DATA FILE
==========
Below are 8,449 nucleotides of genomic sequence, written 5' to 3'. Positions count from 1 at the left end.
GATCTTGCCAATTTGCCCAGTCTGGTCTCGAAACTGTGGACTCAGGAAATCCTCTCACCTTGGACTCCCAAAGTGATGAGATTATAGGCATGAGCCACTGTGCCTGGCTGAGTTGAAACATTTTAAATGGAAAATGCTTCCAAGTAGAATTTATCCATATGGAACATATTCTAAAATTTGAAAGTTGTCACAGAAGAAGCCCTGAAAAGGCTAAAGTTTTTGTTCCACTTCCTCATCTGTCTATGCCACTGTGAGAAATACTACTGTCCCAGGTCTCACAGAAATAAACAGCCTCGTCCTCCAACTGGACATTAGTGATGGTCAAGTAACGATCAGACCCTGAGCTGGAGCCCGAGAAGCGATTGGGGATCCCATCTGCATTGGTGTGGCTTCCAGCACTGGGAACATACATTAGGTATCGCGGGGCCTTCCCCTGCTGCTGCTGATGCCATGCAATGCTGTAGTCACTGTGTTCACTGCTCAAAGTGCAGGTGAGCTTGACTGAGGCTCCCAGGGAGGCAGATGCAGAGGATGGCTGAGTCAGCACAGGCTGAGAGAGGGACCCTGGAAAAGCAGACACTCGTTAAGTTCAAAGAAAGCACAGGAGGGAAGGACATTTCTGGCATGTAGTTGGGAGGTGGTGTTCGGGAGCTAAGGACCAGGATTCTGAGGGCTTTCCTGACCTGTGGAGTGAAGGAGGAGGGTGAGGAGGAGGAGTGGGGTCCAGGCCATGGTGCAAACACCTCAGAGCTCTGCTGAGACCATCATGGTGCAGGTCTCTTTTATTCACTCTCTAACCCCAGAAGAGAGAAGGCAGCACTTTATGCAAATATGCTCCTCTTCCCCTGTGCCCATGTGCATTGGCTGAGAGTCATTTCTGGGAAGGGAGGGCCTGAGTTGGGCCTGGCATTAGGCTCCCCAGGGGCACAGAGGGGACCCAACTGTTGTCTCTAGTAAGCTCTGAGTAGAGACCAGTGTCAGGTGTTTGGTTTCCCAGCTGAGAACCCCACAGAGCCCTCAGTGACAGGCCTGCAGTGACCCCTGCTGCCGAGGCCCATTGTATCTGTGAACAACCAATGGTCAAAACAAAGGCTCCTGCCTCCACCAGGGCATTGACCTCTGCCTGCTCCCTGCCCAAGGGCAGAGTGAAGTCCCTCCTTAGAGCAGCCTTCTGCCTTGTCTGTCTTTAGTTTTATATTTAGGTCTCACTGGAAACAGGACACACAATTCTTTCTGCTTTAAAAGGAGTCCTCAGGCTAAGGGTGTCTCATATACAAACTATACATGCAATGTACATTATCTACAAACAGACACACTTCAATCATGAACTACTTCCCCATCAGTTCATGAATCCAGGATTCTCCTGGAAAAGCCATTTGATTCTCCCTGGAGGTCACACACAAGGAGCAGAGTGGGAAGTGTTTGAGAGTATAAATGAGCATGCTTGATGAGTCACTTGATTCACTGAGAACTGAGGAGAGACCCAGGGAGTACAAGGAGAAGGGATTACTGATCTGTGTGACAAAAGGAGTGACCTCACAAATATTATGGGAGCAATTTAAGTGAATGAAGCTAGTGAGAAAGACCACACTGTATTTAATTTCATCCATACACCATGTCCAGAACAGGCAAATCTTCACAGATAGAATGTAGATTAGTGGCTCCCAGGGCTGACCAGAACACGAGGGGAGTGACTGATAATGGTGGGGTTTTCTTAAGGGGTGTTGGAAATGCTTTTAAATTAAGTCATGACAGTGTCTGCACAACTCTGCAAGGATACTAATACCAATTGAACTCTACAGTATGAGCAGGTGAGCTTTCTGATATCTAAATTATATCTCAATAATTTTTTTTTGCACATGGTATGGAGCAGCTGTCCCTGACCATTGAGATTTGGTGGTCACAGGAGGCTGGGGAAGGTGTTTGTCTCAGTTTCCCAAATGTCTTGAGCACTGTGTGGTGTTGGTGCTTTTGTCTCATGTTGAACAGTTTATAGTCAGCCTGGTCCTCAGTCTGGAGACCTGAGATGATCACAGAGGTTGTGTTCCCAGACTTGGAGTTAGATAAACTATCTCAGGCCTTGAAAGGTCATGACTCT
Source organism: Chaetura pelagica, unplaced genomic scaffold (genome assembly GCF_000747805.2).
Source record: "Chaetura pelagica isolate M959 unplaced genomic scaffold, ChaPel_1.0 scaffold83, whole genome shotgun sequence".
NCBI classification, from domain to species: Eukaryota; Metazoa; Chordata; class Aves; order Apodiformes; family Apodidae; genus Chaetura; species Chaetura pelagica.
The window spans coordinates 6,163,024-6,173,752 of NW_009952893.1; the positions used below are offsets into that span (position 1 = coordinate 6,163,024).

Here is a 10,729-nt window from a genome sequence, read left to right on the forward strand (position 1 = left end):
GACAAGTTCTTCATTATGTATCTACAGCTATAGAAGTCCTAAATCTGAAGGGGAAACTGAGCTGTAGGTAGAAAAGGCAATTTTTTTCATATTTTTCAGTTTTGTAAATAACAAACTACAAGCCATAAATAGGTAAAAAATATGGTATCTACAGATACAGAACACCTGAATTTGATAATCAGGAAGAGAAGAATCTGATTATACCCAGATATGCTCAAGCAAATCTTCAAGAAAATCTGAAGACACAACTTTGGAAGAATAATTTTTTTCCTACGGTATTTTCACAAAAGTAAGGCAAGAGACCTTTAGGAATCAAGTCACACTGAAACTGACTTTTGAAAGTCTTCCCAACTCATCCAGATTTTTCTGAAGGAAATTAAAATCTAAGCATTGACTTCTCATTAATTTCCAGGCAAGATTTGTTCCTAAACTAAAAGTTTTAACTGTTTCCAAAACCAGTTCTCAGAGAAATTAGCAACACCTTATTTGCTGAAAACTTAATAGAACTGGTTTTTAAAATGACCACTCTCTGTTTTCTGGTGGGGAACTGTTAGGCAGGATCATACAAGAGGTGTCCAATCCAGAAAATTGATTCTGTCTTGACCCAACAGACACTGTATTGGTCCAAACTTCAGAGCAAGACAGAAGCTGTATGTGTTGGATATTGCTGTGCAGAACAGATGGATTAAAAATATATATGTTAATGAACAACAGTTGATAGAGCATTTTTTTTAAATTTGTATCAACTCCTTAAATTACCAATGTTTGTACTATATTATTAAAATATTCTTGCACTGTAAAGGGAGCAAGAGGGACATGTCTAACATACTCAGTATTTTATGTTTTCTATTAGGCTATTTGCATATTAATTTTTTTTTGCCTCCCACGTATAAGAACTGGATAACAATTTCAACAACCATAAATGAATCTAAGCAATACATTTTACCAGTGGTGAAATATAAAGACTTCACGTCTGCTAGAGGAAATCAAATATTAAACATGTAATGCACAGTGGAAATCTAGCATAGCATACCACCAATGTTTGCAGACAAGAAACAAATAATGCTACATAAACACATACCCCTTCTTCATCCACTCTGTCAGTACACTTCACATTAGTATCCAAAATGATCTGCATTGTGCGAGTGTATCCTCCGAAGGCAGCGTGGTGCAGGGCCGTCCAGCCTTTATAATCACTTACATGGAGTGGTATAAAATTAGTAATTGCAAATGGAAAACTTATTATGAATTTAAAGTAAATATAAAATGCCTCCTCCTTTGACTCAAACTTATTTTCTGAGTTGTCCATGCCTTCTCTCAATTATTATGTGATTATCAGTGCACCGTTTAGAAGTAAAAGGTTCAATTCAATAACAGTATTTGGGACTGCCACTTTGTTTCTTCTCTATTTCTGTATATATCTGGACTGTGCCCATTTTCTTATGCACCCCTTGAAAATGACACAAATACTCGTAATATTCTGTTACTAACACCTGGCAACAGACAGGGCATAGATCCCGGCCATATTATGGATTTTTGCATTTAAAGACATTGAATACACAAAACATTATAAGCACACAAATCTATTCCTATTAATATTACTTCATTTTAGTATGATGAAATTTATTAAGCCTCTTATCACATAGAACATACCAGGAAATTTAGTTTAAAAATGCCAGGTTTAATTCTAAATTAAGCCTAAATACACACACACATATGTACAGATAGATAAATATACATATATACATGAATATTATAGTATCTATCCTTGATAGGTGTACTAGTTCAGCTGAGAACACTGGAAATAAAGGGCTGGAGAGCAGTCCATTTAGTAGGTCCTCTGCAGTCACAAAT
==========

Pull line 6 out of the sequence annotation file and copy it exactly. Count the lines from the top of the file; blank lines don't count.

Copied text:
The window spans coordinates 6,163,024-6,173,752 of NW_009952893.1; the positions used below are offsets into that span (position 1 = coordinate 6,163,024).